TSC job applicants faults the recruitment process and scoring guide

TSC job applicants faults the recruitment process and scoring guide

Teachers who applied for the 11,574 vacancies advertised by their employer have bitterly complained that the scoring system used to recruit is grossly flawed and disadvantages some candidates.  

The jobseekers are now calling for a review of the system so that it gives all deserving candidates an equal chance based on their qualifications rather than the parameters set by the Teachers Service Commission (TSC).

The teachers said the system favours those who graduated earlier irrespective of their qualifications or performance at the interviews currently going on.

More than 300,000 teachers applied for jobs, exposing the level of joblessness among university and college graduates.

The selection process started last Thursday and ends today (Wednesday) in all counties.

The commission had to reschedule the recruitment after it was overwhelmed by the high number of applicants.

It sent lists of the qualified candidates to principals of schools where vacancies exist, but the selection process of the best candidates has elicited complaints from the applicants.

Most of the candidates have not even bothered to appear before the interview panels since the scoring system locks them out outright.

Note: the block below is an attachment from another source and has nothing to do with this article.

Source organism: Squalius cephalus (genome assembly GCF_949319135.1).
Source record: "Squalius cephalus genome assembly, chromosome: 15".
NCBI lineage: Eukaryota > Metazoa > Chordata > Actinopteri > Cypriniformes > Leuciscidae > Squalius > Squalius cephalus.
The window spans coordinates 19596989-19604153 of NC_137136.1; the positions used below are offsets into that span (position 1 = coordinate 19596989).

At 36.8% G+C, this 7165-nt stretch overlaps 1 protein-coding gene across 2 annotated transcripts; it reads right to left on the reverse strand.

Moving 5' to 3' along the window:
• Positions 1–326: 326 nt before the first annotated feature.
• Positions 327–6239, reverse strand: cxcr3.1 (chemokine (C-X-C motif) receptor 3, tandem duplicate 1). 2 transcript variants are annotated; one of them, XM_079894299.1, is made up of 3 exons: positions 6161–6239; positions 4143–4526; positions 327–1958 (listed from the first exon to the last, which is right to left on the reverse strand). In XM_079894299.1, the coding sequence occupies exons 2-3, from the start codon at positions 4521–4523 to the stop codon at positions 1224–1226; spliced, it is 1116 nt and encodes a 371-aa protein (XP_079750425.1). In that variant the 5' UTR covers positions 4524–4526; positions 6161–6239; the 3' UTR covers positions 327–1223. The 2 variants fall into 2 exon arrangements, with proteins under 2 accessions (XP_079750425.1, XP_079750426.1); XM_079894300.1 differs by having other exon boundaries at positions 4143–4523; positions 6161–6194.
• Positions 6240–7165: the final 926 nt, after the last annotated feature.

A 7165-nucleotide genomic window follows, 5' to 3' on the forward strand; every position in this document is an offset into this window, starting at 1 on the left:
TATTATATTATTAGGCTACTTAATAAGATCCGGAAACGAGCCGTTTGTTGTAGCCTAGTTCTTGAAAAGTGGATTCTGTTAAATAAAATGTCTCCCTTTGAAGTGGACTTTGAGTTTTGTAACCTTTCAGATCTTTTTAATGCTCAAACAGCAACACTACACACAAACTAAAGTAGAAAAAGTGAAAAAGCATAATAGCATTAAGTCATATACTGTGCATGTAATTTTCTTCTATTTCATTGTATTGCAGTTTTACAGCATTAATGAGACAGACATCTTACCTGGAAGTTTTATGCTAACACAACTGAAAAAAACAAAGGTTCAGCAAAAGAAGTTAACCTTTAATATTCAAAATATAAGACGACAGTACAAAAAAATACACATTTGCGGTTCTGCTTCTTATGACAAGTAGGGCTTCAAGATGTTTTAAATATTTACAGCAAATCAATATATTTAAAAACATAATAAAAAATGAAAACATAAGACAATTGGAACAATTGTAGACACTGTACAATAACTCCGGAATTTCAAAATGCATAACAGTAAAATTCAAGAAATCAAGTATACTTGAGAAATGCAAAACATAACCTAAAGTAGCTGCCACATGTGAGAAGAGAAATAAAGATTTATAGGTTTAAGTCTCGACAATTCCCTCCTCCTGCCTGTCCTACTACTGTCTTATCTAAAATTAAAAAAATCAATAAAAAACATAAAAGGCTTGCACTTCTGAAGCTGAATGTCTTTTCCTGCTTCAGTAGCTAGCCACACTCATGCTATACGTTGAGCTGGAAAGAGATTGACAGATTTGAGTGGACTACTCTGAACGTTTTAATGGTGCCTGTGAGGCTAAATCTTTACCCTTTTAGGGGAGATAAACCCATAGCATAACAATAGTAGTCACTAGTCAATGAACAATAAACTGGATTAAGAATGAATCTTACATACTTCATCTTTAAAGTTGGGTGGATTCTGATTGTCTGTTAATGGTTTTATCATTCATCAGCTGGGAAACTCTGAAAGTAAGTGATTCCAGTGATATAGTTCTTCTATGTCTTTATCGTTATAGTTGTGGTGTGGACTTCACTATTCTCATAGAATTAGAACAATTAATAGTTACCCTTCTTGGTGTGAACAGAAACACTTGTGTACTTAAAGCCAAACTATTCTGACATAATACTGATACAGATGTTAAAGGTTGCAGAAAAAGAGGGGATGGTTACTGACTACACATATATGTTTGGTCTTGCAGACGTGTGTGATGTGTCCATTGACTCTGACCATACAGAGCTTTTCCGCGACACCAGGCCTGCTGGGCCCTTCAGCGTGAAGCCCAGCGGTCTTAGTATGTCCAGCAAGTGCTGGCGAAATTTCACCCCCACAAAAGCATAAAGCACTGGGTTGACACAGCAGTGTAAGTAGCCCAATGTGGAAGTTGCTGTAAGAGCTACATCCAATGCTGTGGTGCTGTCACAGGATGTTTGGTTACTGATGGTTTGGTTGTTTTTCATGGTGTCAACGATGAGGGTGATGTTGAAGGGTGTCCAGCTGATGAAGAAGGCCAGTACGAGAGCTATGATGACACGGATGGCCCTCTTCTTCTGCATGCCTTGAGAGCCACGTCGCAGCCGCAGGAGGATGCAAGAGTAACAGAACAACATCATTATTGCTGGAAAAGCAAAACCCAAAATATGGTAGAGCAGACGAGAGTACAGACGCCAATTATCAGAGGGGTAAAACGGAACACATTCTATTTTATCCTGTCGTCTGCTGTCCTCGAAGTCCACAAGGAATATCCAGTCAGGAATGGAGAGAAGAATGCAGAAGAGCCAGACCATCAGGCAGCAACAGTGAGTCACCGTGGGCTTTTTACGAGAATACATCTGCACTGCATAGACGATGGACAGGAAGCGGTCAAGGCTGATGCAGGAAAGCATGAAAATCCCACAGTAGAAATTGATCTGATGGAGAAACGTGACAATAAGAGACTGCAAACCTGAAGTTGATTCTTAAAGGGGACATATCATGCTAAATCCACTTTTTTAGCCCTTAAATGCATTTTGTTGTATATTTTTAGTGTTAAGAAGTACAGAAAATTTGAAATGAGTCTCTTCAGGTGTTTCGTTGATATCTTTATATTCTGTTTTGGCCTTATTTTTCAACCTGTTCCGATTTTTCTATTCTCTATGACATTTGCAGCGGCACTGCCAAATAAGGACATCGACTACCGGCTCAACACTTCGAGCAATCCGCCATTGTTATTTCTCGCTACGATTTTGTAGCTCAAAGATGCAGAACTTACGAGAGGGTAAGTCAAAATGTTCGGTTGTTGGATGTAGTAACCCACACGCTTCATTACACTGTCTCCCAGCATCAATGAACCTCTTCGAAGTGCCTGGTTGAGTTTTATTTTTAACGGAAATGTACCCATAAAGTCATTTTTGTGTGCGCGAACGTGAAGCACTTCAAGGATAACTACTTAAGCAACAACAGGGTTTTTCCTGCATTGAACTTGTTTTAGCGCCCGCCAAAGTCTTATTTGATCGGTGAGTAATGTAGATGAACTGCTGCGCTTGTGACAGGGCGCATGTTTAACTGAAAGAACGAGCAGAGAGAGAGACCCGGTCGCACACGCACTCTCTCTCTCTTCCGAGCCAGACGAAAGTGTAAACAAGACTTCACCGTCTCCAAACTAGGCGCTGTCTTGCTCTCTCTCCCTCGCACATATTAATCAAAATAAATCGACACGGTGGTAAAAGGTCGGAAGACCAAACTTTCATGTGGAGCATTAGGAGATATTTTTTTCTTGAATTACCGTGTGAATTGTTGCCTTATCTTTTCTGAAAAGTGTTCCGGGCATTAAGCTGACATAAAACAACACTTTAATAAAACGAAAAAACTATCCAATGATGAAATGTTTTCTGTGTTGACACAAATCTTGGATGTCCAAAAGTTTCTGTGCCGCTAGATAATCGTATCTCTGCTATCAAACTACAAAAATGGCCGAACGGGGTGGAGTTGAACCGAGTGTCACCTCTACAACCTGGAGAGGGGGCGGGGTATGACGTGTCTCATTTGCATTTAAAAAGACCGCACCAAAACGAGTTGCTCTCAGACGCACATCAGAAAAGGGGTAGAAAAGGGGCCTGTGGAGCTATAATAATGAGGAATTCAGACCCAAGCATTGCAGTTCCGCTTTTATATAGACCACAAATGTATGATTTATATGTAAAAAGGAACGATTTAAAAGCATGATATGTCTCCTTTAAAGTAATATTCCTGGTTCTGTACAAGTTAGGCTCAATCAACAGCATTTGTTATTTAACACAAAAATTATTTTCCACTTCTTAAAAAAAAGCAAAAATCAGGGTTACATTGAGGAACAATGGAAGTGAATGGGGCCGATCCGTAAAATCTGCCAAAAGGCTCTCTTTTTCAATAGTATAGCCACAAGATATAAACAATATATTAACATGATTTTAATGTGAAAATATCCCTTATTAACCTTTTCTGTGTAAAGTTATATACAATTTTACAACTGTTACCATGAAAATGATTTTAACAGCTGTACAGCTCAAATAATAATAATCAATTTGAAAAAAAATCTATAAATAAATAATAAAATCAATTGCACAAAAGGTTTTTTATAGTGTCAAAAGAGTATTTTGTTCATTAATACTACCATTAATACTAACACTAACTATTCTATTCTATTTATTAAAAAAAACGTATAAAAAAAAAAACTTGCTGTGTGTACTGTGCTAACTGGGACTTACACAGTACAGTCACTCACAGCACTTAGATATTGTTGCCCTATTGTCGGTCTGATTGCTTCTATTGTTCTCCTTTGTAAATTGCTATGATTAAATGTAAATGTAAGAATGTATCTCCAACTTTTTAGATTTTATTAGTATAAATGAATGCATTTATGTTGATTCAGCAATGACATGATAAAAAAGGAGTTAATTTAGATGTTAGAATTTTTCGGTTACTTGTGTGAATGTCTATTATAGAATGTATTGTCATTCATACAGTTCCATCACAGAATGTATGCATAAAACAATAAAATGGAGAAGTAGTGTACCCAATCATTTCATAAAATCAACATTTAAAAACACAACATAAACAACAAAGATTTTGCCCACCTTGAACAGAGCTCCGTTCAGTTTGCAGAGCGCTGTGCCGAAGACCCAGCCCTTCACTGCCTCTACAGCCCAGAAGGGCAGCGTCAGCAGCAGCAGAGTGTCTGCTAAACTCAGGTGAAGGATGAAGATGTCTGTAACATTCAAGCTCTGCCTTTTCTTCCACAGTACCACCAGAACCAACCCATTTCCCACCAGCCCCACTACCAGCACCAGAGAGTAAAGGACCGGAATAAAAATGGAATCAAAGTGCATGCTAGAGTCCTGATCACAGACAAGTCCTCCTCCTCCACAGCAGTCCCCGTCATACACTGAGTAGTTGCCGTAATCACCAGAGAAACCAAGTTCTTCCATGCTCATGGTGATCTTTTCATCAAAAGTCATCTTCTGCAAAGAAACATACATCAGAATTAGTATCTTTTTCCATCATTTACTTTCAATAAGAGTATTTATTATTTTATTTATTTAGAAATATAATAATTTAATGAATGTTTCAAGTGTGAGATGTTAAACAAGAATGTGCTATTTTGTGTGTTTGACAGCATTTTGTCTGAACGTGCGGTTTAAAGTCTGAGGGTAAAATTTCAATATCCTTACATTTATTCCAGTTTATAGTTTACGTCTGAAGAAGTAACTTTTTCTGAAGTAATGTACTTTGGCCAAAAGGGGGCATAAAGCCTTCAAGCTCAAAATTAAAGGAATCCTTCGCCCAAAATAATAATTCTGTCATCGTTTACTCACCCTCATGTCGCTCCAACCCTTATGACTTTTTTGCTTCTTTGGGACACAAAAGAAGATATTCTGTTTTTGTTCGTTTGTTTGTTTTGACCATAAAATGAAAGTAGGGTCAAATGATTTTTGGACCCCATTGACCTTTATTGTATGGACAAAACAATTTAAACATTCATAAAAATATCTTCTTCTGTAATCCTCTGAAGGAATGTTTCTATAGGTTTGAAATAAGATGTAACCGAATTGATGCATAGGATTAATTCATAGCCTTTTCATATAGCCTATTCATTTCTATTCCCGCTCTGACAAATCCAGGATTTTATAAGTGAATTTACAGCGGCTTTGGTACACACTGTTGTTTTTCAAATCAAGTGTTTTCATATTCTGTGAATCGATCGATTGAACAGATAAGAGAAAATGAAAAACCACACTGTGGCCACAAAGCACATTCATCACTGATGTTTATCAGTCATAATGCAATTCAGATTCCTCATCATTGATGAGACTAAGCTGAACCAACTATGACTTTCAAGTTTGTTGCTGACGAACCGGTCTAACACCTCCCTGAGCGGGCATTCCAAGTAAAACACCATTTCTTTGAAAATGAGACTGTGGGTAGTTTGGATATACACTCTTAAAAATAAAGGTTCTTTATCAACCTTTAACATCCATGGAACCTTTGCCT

“Why did they have to invite all 200 of us for the interviews when it is so clear only 15 candidates stand a chance? It’s a complete waste of time,” one candidate had said.

For post-primary teachers, those who graduated in 2012 have been given a head start by being allocated a whopping 50 per cent of the marks, with last year’s graduates scoring 15 per cent.

Anyone who graduated this year will score 10 marks in the section aimed at achieving equity.

TSC also introduced a section to reward teachers who signed up as interns last year by awarding them 10 per cent of the marks.

The internship programme has been criticised as exploitative, with interns in primary schools earning a paltry Sh10,000 and their secondary school counterparts Sh15,000.

The pay gets lower when deductions for the personal insurance cover, education loan, hospital insurance, social security and tax are effected.

On the academic and professional qualifications section, a first class degree earns a candidate 35 per cent, second class (upper) 30 per cent, second class (lower) 25 per cent and a pass gets 20 per cent.

For diploma holders, a distinction earns 25 per cent, a credit 20 per cent and a pass 15 per cent.

During the oral interviews, a candidate can only score five marks for communication skills, presentation, participation in co-curriculum activities, students’ academic performance and special talents.

Candidates who may wish to lodge complaints have up to Thursday next week to do so at the county level, after which documents of successful candidates will be forwarded to the headquarters.

It will take officials at the commission 17 days to verify the results submitted before they send the official posting letters.

The newly employed teachers will report to work on January 4

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